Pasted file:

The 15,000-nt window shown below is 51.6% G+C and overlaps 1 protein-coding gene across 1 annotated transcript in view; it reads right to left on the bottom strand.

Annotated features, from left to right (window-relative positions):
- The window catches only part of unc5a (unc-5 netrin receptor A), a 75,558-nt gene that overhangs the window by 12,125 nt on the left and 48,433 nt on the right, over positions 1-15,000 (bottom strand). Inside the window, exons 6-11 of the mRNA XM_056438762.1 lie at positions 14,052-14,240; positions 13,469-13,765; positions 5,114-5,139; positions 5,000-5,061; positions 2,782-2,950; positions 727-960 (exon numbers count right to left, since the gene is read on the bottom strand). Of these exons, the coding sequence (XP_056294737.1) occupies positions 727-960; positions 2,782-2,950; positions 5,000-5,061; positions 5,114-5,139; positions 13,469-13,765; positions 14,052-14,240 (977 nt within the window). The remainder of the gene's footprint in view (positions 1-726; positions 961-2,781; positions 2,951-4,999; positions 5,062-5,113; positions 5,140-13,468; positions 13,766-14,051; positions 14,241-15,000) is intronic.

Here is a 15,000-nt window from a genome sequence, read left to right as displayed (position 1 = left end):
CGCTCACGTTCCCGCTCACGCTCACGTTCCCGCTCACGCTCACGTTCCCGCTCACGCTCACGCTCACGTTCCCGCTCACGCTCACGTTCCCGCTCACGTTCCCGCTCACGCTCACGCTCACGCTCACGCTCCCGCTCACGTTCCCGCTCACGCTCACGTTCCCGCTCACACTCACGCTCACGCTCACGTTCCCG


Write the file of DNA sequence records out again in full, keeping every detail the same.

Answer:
The 15,000-nt window shown below is 51.6% G+C and overlaps 1 protein-coding gene across 1 annotated transcript in view; it reads right to left on the bottom strand.

Annotated features, from left to right (window-relative positions):
- The window catches only part of unc5a (unc-5 netrin receptor A), a 75,558-nt gene that overhangs the window by 12,125 nt on the left and 48,433 nt on the right, over positions 1-15,000 (bottom strand). Inside the window, exons 6-11 of the mRNA XM_056438762.1 lie at positions 14,052-14,240; positions 13,469-13,765; positions 5,114-5,139; positions 5,000-5,061; positions 2,782-2,950; positions 727-960 (exon numbers count right to left, since the gene is read on the bottom strand). Of these exons, the coding sequence (XP_056294737.1) occupies positions 727-960; positions 2,782-2,950; positions 5,000-5,061; positions 5,114-5,139; positions 13,469-13,765; positions 14,052-14,240 (977 nt within the window). The remainder of the gene's footprint in view (positions 1-726; positions 961-2,781; positions 2,951-4,999; positions 5,062-5,113; positions 5,140-13,468; positions 13,766-14,051; positions 14,241-15,000) is intronic.

Here is a 15,000-nt window from a genome sequence, read left to right as displayed (position 1 = left end):
CGCTCACGTTCCCGCTCACGCTCACGTTCCCGCTCACGCTCACGTTCCCGCTCACGCTCACGCTCACGTTCCCGCTCACGCTCACGTTCCCGCTCACGTTCCCGCTCACGCTCACGCTCACGCTCACGCTCCCGCTCACGTTCCCGCTCACGCTCACGTTCCCGCTCACACTCACGCTCACGCTCACGTTCCCG